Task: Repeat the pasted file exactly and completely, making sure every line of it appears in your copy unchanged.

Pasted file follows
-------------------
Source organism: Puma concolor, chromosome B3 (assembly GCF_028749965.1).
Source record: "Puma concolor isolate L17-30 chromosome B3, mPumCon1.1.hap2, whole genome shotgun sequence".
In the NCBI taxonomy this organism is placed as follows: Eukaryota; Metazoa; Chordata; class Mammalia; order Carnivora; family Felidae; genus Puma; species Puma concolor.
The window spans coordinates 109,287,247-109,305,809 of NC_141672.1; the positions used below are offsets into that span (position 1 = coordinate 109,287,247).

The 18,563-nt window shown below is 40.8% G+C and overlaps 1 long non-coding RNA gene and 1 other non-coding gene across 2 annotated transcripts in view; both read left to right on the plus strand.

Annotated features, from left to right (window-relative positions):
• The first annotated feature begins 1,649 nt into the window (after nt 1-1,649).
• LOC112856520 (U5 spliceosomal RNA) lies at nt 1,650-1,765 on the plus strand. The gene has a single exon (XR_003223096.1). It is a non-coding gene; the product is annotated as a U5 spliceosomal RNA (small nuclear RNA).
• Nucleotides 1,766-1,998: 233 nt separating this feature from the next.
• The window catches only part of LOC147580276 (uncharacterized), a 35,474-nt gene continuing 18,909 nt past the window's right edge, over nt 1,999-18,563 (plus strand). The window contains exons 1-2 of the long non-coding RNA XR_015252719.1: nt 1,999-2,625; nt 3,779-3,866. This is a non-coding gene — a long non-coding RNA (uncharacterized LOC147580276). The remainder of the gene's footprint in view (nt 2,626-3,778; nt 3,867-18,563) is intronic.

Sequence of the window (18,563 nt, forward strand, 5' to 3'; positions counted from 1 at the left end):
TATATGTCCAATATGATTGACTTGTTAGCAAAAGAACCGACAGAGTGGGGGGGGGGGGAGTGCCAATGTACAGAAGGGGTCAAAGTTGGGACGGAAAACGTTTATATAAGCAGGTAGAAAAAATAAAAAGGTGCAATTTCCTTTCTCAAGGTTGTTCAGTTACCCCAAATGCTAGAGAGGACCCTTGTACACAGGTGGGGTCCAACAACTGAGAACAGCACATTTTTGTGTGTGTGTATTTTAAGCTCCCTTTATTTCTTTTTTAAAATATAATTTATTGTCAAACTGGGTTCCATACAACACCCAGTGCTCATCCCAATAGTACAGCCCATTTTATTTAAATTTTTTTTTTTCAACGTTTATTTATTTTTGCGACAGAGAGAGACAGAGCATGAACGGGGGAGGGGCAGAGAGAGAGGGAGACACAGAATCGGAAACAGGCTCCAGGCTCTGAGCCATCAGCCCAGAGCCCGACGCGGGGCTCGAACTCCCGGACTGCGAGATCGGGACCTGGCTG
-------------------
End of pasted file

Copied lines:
Source organism: Puma concolor, chromosome B3 (assembly GCF_028749965.1).
Source record: "Puma concolor isolate L17-30 chromosome B3, mPumCon1.1.hap2, whole genome shotgun sequence".
In the NCBI taxonomy this organism is placed as follows: Eukaryota; Metazoa; Chordata; class Mammalia; order Carnivora; family Felidae; genus Puma; species Puma concolor.
The window spans coordinates 109,287,247-109,305,809 of NC_141672.1; the positions used below are offsets into that span (position 1 = coordinate 109,287,247).

The 18,563-nt window shown below is 40.8% G+C and overlaps 1 long non-coding RNA gene and 1 other non-coding gene across 2 annotated transcripts in view; both read left to right on the plus strand.

Annotated features, from left to right (window-relative positions):
• The first annotated feature begins 1,649 nt into the window (after nt 1-1,649).
• LOC112856520 (U5 spliceosomal RNA) lies at nt 1,650-1,765 on the plus strand. The gene has a single exon (XR_003223096.1). It is a non-coding gene; the product is annotated as a U5 spliceosomal RNA (small nuclear RNA).
• Nucleotides 1,766-1,998: 233 nt separating this feature from the next.
• The window catches only part of LOC147580276 (uncharacterized), a 35,474-nt gene continuing 18,909 nt past the window's right edge, over nt 1,999-18,563 (plus strand). The window contains exons 1-2 of the long non-coding RNA XR_015252719.1: nt 1,999-2,625; nt 3,779-3,866. This is a non-coding gene — a long non-coding RNA (uncharacterized LOC147580276). The remainder of the gene's footprint in view (nt 2,626-3,778; nt 3,867-18,563) is intronic.

Sequence of the window (18,563 nt, forward strand, 5' to 3'; positions counted from 1 at the left end):
TATATGTCCAATATGATTGACTTGTTAGCAAAAGAACCGACAGAGTGGGGGGGGGGGGAGTGCCAATGTACAGAAGGGGTCAAAGTTGGGACGGAAAACGTTTATATAAGCAGGTAGAAAAAATAAAAAGGTGCAATTTCCTTTCTCAAGGTTGTTCAGTTACCCCAAATGCTAGAGAGGACCCTTGTACACAGGTGGGGTCCAACAACTGAGAACAGCACATTTTTGTGTGTGTGTATTTTAAGCTCCCTTTATTTCTTTTTTAAAATATAATTTATTGTCAAACTGGGTTCCATACAACACCCAGTGCTCATCCCAATAGTACAGCCCATTTTATTTAAATTTTTTTTTTTCAACGTTTATTTATTTTTGCGACAGAGAGAGACAGAGCATGAACGGGGGAGGGGCAGAGAGAGAGGGAGACACAGAATCGGAAACAGGCTCCAGGCTCTGAGCCATCAGCCCAGAGCCCGACGCGGGGCTCGAACTCCCGGACTGCGAGATCGGGACCTGGCTG